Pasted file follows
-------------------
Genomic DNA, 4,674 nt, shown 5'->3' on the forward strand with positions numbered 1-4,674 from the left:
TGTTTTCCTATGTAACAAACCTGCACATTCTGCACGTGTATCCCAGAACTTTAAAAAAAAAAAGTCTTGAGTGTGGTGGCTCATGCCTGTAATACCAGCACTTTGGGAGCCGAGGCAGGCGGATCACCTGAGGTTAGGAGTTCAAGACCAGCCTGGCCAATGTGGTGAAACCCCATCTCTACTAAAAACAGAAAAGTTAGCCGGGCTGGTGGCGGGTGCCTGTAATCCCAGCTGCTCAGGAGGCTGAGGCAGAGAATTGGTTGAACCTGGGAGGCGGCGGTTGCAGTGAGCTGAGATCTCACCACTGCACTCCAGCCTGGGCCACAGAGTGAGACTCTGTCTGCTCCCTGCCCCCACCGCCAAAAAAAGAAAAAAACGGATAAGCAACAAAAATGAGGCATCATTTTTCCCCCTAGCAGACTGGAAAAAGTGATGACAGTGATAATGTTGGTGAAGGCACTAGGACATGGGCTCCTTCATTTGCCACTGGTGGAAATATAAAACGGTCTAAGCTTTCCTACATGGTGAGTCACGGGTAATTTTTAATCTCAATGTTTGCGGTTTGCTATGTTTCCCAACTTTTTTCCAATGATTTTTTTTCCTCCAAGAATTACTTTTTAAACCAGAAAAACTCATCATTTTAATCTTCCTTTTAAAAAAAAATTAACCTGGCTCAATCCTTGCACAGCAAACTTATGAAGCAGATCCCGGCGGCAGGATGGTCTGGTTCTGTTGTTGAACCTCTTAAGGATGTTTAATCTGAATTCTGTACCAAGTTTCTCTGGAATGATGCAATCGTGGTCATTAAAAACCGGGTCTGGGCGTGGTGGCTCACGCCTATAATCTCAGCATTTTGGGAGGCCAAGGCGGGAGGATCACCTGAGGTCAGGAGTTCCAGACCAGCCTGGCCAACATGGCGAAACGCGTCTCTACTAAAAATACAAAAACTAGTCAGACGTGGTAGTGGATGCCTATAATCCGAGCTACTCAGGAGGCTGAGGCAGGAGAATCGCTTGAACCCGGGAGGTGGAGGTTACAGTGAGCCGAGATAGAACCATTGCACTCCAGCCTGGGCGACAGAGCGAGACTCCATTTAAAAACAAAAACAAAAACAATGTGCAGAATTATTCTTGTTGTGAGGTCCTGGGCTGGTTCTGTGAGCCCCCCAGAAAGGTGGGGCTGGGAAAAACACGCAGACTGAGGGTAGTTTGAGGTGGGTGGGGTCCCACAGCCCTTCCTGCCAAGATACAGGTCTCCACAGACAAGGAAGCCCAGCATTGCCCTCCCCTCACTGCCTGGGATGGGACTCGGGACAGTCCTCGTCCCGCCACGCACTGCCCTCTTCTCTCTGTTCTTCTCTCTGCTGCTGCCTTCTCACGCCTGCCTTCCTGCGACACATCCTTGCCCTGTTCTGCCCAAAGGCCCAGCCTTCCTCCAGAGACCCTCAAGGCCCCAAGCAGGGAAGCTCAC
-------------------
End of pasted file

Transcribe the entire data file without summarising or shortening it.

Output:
Genomic DNA, 4,674 nt, shown 5'->3' on the forward strand with positions numbered 1-4,674 from the left:
TGTTTTCCTATGTAACAAACCTGCACATTCTGCACGTGTATCCCAGAACTTTAAAAAAAAAAAGTCTTGAGTGTGGTGGCTCATGCCTGTAATACCAGCACTTTGGGAGCCGAGGCAGGCGGATCACCTGAGGTTAGGAGTTCAAGACCAGCCTGGCCAATGTGGTGAAACCCCATCTCTACTAAAAACAGAAAAGTTAGCCGGGCTGGTGGCGGGTGCCTGTAATCCCAGCTGCTCAGGAGGCTGAGGCAGAGAATTGGTTGAACCTGGGAGGCGGCGGTTGCAGTGAGCTGAGATCTCACCACTGCACTCCAGCCTGGGCCACAGAGTGAGACTCTGTCTGCTCCCTGCCCCCACCGCCAAAAAAAGAAAAAAACGGATAAGCAACAAAAATGAGGCATCATTTTTCCCCCTAGCAGACTGGAAAAAGTGATGACAGTGATAATGTTGGTGAAGGCACTAGGACATGGGCTCCTTCATTTGCCACTGGTGGAAATATAAAACGGTCTAAGCTTTCCTACATGGTGAGTCACGGGTAATTTTTAATCTCAATGTTTGCGGTTTGCTATGTTTCCCAACTTTTTTCCAATGATTTTTTTTCCTCCAAGAATTACTTTTTAAACCAGAAAAACTCATCATTTTAATCTTCCTTTTAAAAAAAAATTAACCTGGCTCAATCCTTGCACAGCAAACTTATGAAGCAGATCCCGGCGGCAGGATGGTCTGGTTCTGTTGTTGAACCTCTTAAGGATGTTTAATCTGAATTCTGTACCAAGTTTCTCTGGAATGATGCAATCGTGGTCATTAAAAACCGGGTCTGGGCGTGGTGGCTCACGCCTATAATCTCAGCATTTTGGGAGGCCAAGGCGGGAGGATCACCTGAGGTCAGGAGTTCCAGACCAGCCTGGCCAACATGGCGAAACGCGTCTCTACTAAAAATACAAAAACTAGTCAGACGTGGTAGTGGATGCCTATAATCCGAGCTACTCAGGAGGCTGAGGCAGGAGAATCGCTTGAACCCGGGAGGTGGAGGTTACAGTGAGCCGAGATAGAACCATTGCACTCCAGCCTGGGCGACAGAGCGAGACTCCATTTAAAAACAAAAACAAAAACAATGTGCAGAATTATTCTTGTTGTGAGGTCCTGGGCTGGTTCTGTGAGCCCCCCAGAAAGGTGGGGCTGGGAAAAACACGCAGACTGAGGGTAGTTTGAGGTGGGTGGGGTCCCACAGCCCTTCCTGCCAAGATACAGGTCTCCACAGACAAGGAAGCCCAGCATTGCCCTCCCCTCACTGCCTGGGATGGGACTCGGGACAGTCCTCGTCCCGCCACGCACTGCCCTCTTCTCTCTGTTCTTCTCTCTGCTGCTGCCTTCTCACGCCTGCCTTCCTGCGACACATCCTTGCCCTGTTCTGCCCAAAGGCCCAGCCTTCCTCCAGAGACCCTCAAGGCCCCAAGCAGGGAAGCTCAC